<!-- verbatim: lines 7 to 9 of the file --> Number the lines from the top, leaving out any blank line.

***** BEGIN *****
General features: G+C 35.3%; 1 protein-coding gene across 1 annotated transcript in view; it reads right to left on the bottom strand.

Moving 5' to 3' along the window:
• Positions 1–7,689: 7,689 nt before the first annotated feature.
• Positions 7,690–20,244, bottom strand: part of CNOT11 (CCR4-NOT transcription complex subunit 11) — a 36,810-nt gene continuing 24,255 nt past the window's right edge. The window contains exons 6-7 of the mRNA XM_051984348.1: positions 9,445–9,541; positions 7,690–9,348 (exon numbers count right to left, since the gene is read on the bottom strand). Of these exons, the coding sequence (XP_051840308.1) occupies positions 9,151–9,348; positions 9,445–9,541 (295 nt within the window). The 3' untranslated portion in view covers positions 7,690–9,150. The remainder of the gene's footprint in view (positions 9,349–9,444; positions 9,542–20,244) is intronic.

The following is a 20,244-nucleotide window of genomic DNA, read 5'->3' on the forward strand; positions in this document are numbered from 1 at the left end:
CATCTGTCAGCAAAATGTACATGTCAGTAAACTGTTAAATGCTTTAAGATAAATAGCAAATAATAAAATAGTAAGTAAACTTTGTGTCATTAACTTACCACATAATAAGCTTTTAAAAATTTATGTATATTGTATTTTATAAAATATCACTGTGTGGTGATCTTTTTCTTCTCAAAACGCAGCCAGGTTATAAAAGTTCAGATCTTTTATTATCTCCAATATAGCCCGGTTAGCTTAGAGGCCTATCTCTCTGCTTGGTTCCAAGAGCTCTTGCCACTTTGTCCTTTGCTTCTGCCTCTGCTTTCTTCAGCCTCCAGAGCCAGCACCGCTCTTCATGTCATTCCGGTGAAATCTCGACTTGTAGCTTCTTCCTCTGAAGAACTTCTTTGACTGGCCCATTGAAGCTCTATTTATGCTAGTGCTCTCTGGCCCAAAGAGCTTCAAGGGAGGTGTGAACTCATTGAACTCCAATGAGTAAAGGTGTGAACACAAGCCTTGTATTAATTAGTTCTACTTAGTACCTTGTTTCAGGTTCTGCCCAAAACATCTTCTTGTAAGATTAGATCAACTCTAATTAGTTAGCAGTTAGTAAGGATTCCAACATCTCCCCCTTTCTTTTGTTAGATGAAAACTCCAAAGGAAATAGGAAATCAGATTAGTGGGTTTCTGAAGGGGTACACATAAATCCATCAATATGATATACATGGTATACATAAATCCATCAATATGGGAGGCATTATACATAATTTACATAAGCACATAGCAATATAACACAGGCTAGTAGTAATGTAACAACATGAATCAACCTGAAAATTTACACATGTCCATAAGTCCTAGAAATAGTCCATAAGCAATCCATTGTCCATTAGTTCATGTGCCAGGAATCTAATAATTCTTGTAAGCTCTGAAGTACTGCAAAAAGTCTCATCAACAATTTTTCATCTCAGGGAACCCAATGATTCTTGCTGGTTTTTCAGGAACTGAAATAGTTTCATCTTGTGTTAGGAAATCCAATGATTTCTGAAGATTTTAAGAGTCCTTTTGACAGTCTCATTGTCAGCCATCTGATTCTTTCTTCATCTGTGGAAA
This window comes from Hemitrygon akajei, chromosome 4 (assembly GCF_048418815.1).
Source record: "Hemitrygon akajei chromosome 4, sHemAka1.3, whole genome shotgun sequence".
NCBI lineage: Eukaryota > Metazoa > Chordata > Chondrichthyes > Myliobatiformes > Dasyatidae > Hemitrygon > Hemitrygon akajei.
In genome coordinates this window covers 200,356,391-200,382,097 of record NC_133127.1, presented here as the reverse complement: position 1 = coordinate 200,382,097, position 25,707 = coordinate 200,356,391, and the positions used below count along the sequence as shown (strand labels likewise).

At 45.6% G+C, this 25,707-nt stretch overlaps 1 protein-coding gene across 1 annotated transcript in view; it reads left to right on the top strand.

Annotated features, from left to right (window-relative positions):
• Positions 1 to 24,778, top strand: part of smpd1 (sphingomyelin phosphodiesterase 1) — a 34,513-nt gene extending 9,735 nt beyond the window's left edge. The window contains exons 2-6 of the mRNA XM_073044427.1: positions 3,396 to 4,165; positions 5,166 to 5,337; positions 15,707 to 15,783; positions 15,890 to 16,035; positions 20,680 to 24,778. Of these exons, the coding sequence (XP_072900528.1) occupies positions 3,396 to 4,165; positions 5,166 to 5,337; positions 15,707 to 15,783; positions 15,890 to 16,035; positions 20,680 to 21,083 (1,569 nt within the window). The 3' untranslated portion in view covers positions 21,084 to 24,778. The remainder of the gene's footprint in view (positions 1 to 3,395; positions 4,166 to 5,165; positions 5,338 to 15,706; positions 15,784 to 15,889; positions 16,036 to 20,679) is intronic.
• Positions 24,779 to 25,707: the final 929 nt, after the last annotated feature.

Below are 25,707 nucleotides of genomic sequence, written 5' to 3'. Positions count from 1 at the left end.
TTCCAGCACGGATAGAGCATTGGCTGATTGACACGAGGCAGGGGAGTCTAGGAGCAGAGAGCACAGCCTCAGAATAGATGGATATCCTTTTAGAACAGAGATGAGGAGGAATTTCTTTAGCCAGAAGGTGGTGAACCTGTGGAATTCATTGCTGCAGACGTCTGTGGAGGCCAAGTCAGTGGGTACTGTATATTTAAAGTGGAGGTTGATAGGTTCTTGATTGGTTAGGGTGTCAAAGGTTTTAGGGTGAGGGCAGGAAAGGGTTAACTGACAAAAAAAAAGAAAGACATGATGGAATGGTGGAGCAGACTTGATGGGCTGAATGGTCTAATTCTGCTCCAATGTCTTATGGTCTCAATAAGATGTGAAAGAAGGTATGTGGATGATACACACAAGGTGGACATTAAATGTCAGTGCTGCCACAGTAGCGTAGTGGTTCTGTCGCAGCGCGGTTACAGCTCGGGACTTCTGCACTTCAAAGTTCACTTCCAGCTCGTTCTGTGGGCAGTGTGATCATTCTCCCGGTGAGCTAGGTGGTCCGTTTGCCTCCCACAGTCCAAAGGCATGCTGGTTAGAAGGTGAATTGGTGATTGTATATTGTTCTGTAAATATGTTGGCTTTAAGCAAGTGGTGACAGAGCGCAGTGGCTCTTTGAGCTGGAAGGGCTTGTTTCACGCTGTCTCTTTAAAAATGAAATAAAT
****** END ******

This window comes from Hemitrygon akajei, chromosome 4 (assembly GCF_048418815.1).
Source record: "Hemitrygon akajei chromosome 4, sHemAka1.3, whole genome shotgun sequence".
NCBI lineage: Eukaryota > Metazoa > Chordata > Chondrichthyes > Myliobatiformes > Dasyatidae > Hemitrygon > Hemitrygon akajei.